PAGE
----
A total of 2,997 flags will line the lawn Saturday south of University of Wisconsin-Stout’s Memorial Student Center, a remembrance to those killed 20 years ago on Sept. 11, 2001.
The flags will be set up by members of the UW-Stout College Republicans as part of the 9/11: Never Forget Project started by the Young America’s Foundation in 2003. Each flag will represent a person who died in the attacks on Sept. 11. That day 19 members of the Islamic extremist group al-Qaeda coordinated attacks using four hijacked U.S. airliners.
Two planes were deliberately crashed into the North and South towers of the World Trade Center, which eventually collapsed, killing 2,753 people. A third plane was crashed into the Pentagon, killing 184 people. Of those who died at the World Trade Center, 343 were New York City firefighters and 23 were NYPD officers.
The fourth flight crash-landed in a Shanksville, Pa., field, killing 40 people. It is believed that the hijackers crashed the plane there rather than their unknown target after the passengers and crew attempted to retake control of the flight deck.
Levi Douty, chair of the UW-Stout College Republicans, wanted to bring the Never Forget Project to campus to help remember and educate the campus and community about Sept. 11, 2001.
About one block south of the student center is a 9/11 memorial, a rock garden with the date of the attacks etched on one of the boulders. The flags will be placed at the memorial.
“I wanted to help bring awareness to the 9/11 memorial in front of Jarvis Hall,” Douty said. “We’re going to put the flags all together around the memorial. The awe will be seeing them all together in one location.”
The 4-inch by 6-inch flags are scheduled to be put in Friday evening around the memorial. The flags will remain up through Saturday to commemorate 9/11 and will be removed by volunteers on Sunday, Douty said. College Republicans on campus has about 200 members.
Douty, a sophomore majoring in manufacturing engineering from New Glarus, was born one month after the terrorist attacks.
Similar projects have been done across the nation, with more than 12 million American flags placed on campuses and at high schools.
“The September 11 attacks were a huge event in history,” Douty said. “First and foremost, we want to honor the 2,997 citizens who died that day and remember them, and their lives lost.”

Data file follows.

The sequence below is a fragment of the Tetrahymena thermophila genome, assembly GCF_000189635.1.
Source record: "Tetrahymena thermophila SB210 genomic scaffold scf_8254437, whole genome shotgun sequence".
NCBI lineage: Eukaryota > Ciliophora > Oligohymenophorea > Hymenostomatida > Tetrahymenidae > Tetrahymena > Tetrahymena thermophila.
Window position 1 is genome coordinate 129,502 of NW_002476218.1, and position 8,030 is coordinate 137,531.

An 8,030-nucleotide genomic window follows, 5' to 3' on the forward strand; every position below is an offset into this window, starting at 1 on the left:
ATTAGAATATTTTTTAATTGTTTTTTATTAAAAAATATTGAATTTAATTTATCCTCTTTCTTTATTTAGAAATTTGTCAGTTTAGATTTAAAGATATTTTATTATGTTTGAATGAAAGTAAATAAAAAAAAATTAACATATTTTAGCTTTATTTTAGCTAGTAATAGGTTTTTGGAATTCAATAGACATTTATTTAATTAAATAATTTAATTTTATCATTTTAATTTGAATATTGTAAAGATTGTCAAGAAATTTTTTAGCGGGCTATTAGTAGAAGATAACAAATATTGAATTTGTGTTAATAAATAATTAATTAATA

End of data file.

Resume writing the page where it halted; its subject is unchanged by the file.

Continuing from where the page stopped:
It also is important to remember that similar terrorist attacks are continuing around the world, taking innocent lives, Douty said.
John Sobota, adviser of the College Republicans and a lecturer in School of Hospitality Leadership, said he remembers being on campus the morning of 9/11. Some students were in tears as they watched the television coverage in his classroom.
“I didn’t lecture that morning but was there for my students,” Sobota noted. “It is hard to believe it has been 20 years. I believe this display of 2,977 flags on campus in remembrance of the lives lost will be a vivid reminder of the tragedy that occurred but also a reason for hope. Hope that our country will continue to be a ‘beacon of light’ for the world. Freedom is everything.”
As of this year, 1,647, or 60%, of the World Trade Center victims have been positively identified. Two new identified victims – Dorothy Morgan and a man whose name is being withheld at the request of his family – were announced Sept. 7, according to the Associated Press.
The estimated economic loss during the first two to four weeks after the World Trade Center towers collapsed was $123 billion. It took 3.1 million hours of labor to clean up 1.8 million tons of debris at Ground Zero. Clean-up ended May 30, 2002, the Associated Press has reported.
At the site of the World Trade Center is the 9/11 Memorial and Museum, sharing the history and lessons learned from the attacks.
Douty plans to continue the Never Forget Project next year. His goal is to have more educational materials posted on campus along with the flag display.